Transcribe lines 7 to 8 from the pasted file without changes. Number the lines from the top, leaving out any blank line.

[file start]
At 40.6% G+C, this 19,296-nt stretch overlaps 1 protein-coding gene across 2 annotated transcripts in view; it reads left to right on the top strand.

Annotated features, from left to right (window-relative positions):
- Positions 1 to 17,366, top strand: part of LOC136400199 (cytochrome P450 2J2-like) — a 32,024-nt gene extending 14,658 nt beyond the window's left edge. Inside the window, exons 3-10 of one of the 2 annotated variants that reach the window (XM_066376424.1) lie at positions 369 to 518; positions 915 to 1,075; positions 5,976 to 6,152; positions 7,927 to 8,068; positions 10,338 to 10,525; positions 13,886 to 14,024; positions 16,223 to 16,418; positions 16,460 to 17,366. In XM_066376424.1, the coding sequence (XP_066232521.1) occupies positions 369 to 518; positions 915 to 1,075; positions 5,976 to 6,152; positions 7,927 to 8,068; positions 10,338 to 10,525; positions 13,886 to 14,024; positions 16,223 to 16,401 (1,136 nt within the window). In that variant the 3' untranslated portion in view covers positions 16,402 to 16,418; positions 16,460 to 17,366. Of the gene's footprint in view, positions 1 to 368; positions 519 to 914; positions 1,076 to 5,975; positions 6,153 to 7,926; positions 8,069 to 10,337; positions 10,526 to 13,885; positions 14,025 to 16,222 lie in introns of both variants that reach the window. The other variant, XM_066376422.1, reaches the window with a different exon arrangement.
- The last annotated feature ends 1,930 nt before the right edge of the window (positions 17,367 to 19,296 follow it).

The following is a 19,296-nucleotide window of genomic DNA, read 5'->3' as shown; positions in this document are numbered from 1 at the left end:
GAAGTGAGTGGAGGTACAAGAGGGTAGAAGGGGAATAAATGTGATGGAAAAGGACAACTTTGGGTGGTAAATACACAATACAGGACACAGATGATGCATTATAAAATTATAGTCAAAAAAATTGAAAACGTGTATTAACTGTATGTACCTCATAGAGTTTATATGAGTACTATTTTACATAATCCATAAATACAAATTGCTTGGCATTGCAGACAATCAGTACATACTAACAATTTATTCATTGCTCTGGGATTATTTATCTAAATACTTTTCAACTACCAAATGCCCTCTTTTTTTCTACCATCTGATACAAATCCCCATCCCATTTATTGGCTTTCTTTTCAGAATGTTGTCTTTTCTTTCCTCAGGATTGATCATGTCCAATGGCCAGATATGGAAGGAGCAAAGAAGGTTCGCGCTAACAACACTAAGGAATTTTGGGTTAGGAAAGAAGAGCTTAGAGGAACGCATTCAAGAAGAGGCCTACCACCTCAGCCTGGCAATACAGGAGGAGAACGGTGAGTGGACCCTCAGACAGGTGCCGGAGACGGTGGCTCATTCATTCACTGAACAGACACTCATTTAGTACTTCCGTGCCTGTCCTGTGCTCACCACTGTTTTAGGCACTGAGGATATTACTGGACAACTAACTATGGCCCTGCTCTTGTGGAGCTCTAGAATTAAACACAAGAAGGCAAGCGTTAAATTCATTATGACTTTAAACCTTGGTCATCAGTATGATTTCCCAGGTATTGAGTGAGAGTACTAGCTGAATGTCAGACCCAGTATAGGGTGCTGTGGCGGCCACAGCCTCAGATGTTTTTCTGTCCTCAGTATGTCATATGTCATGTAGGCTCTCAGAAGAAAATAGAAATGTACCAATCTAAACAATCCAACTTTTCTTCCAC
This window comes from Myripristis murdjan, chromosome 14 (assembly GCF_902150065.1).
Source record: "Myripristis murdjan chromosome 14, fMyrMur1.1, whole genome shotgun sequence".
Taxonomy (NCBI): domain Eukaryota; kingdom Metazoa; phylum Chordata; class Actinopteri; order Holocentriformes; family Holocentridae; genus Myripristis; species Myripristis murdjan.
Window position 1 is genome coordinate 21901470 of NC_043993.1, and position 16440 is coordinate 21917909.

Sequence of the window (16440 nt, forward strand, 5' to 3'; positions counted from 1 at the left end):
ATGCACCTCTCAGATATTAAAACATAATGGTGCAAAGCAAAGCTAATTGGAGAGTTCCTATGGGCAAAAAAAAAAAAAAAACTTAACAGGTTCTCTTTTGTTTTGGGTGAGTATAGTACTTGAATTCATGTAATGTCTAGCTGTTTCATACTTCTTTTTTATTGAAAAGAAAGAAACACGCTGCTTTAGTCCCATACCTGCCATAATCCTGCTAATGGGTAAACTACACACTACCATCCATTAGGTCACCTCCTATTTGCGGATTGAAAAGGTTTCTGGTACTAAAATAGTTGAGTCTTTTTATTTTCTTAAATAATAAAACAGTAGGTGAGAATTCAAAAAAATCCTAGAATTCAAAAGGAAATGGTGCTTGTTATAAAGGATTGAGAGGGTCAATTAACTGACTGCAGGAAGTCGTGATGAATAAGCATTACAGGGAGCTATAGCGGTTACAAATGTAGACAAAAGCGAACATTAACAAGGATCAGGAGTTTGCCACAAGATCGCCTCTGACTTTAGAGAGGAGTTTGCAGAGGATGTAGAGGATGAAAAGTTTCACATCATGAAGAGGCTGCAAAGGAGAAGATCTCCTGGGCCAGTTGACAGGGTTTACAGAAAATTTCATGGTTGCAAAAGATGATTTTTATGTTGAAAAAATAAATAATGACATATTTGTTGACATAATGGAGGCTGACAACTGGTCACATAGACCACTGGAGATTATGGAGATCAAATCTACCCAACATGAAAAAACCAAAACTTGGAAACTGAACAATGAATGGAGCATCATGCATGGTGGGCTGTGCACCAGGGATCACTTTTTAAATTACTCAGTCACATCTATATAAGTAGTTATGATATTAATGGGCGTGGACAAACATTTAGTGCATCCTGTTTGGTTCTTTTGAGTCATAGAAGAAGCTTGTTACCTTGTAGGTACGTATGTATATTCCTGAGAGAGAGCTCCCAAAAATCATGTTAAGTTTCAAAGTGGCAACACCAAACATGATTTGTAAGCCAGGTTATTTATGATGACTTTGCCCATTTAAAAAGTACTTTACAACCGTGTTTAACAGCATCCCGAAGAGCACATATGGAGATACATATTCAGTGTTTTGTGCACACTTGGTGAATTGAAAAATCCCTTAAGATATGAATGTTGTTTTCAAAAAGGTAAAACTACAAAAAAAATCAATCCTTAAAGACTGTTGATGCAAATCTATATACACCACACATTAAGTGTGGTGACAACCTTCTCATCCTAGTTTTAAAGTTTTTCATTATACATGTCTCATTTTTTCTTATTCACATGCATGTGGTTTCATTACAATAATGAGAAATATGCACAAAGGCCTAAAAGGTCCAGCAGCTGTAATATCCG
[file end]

This window comes from Myripristis murdjan, chromosome 14 (assembly GCF_902150065.1).
Source record: "Myripristis murdjan chromosome 14, fMyrMur1.1, whole genome shotgun sequence".